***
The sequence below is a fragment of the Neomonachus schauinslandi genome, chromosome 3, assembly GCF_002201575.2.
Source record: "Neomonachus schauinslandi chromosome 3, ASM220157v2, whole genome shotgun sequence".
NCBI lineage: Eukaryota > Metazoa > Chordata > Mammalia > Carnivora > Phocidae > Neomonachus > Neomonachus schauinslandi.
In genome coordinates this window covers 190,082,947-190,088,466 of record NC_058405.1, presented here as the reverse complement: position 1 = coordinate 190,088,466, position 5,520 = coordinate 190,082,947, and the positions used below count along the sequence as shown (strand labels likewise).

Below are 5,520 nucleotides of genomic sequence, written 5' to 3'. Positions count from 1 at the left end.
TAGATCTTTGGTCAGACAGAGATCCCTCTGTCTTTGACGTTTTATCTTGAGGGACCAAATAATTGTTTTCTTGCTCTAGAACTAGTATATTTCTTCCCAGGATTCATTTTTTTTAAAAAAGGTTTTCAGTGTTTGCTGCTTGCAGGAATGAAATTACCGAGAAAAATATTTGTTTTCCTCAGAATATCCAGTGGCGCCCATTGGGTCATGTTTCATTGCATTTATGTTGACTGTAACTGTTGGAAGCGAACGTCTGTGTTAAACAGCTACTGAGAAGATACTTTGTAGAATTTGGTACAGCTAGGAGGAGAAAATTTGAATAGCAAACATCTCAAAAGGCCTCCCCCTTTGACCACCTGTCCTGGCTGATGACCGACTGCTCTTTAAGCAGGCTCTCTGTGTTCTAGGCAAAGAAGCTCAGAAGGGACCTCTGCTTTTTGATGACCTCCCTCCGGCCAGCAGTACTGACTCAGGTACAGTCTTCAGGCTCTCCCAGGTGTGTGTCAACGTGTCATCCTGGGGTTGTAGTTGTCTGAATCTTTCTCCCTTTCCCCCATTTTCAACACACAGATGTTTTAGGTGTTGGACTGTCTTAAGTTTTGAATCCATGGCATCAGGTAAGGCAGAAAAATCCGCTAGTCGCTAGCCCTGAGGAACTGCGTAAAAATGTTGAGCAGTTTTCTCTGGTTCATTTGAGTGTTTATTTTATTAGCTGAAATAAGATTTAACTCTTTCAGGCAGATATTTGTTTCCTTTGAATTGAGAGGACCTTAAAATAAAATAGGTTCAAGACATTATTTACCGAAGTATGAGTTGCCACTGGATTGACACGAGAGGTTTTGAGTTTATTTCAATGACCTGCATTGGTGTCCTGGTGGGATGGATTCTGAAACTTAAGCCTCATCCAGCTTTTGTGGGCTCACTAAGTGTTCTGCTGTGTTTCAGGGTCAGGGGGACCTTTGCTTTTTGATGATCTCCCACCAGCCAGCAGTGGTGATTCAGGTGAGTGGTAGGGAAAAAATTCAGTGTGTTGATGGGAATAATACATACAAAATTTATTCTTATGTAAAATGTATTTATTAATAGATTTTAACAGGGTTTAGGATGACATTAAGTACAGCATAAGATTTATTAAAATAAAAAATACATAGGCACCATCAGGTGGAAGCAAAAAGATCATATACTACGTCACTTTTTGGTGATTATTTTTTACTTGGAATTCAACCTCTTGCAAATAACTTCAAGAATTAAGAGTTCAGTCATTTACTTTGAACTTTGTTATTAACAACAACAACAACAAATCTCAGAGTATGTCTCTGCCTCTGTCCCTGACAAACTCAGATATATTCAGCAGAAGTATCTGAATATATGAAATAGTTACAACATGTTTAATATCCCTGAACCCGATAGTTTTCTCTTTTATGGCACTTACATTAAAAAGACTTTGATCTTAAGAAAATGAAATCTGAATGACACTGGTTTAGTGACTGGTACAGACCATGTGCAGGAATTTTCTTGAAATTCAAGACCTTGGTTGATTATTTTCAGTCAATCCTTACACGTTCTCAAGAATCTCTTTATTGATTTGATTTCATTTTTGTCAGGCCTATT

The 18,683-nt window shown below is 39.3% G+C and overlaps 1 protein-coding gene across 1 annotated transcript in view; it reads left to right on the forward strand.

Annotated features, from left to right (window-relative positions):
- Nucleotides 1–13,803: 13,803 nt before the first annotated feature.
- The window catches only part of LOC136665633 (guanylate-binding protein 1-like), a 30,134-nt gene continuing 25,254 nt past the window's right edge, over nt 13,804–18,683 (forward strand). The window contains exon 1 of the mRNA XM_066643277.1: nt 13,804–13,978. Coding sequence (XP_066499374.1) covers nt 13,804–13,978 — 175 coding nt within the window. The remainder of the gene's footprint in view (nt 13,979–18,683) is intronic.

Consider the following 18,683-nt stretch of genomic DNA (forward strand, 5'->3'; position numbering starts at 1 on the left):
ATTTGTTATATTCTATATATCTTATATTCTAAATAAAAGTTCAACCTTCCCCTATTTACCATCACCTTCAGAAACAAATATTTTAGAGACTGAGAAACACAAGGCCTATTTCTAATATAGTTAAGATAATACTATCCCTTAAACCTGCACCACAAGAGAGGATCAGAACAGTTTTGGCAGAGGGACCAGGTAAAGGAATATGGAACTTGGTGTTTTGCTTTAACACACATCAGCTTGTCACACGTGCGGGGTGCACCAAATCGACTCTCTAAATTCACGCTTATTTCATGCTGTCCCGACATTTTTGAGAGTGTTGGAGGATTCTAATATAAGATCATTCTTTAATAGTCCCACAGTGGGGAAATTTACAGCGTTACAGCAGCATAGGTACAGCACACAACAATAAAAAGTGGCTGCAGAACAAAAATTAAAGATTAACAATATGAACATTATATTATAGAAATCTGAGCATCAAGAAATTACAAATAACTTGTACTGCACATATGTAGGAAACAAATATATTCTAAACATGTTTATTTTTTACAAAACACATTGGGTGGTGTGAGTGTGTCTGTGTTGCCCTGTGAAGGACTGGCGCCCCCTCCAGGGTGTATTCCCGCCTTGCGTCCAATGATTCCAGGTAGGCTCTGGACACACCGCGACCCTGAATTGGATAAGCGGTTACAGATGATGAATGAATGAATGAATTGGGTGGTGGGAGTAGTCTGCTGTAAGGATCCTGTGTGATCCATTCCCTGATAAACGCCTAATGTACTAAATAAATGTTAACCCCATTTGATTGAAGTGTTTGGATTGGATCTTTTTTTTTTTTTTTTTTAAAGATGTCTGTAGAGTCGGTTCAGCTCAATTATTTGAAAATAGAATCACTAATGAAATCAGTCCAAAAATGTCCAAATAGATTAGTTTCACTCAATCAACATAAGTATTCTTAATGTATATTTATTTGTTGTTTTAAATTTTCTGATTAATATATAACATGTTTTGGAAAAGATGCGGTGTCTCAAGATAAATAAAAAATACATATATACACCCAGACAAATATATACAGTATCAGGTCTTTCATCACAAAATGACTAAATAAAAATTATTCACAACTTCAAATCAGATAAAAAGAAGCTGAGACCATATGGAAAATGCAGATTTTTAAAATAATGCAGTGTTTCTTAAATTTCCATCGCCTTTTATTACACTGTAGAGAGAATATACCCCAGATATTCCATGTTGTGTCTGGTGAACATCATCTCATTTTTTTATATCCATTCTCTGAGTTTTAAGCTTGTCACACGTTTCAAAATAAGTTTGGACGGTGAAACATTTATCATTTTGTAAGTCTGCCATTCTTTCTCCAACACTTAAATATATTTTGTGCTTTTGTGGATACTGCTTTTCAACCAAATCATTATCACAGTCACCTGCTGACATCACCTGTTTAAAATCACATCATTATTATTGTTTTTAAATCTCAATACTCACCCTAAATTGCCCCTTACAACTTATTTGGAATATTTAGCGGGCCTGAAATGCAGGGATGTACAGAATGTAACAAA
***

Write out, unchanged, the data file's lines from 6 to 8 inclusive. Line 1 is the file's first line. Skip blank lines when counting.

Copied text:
TAGATCTTTGGTCAGACAGAGATCCCTCTGTCTTTGACGTTTTATCTTGAGGGACCAAATAATTGTTTTCTTGCTCTAGAACTAGTATATTTCTTCCCAGGATTCATTTTTTTTAAAAAAGGTTTTCAGTGTTTGCTGCTTGCAGGAATGAAATTACCGAGAAAAATATTTGTTTTCCTCAGAATATCCAGTGGCGCCCATTGGGTCATGTTTCATTGCATTTATGTTGACTGTAACTGTTGGAAGCGAACGTCTGTGTTAAACAGCTACTGAGAAGATACTTTGTAGAATTTGGTACAGCTAGGAGGAGAAAATTTGAATAGCAAACATCTCAAAAGGCCTCCCCCTTTGACCACCTGTCCTGGCTGATGACCGACTGCTCTTTAAGCAGGCTCTCTGTGTTCTAGGCAAAGAAGCTCAGAAGGGACCTCTGCTTTTTGATGACCTCCCTCCGGCCAGCAGTACTGACTCAGGTACAGTCTTCAGGCTCTCCCAGGTGTGTGTCAACGTGTCATCCTGGGGTTGTAGTTGTCTGAATCTTTCTCCCTTTCCCCCATTTTCAACACACAGATGTTTTAGGTGTTGGACTGTCTTAAGTTTTGAATCCATGGCATCAGGTAAGGCAGAAAAATCCGCTAGTCGCTAGCCCTGAGGAACTGCGTAAAAATGTTGAGCAGTTTTCTCTGGTTCATTTGAGTGTTTATTTTATTAGCTGAAATAAGATTTAACTCTTTCAGGCAGATATTTGTTTCCTTTGAATTGAGAGGACCTTAAAATAAAATAGGTTCAAGACATTATTTACCGAAGTATGAGTTGCCACTGGATTGACACGAGAGGTTTTGAGTTTATTTCAATGACCTGCATTGGTGTCCTGGTGGGATGGATTCTGAAACTTAAGCCTCATCCAGCTTTTGTGGGCTCACTAAGTGTTCTGCTGTGTTTCAGGGTCAGGGGGACCTTTGCTTTTTGATGATCTCCCACCAGCCAGCAGTGGTGATTCAGGTGAGTGGTAGGGAAAAAATTCAGTGTGTTGATGGGAATAATACATACAAAATTTATTCTTATGTAAAATGTATTTATTAATAGATTTTAACAGGGTTTAGGATGACATTAAGTACAGCATAAGATTTATTAAAATAAAAAATACATAGGCACCATCAGGTGGAAGCAAAAAGATCATATACTACGTCACTTTTTGGTGATTATTTTTTACTTGGAATTCAACCTCTTGCAAATAACTTCAAGAATTAAGAGTTCAGTCATTTACTTTGAACTTTGTTATTAACAACAACAACAACAAATCTCAGAGTATGTCTCTGCCTCTGTCCCTGACAAACTCAGATATATTCAGCAGAAGTATCTGAATATATGAAATAGTTACAACATGTTTAATATCCCTGAACCCGATAGTTTTCTCTTTTATGGCACTTACATTAAAAAGACTTTGATCTTAAGAAAATGAAATCTGAATGACACTGGTTTAGTGACTGGTACAGACCATGTGCAGGAATTTTCTTGAAATTCAAGACCTTGGTTGATTATTTTCAGTCAATCCTTACACGTTCTCAAGAATCTCTTTATTGATTTGATTTCATTTTTGTCAGGCCTATT

The 18,683-nt window shown below is 39.3% G+C and overlaps 1 protein-coding gene across 1 annotated transcript in view; it reads left to right on the forward strand.

Annotated features, from left to right (window-relative positions):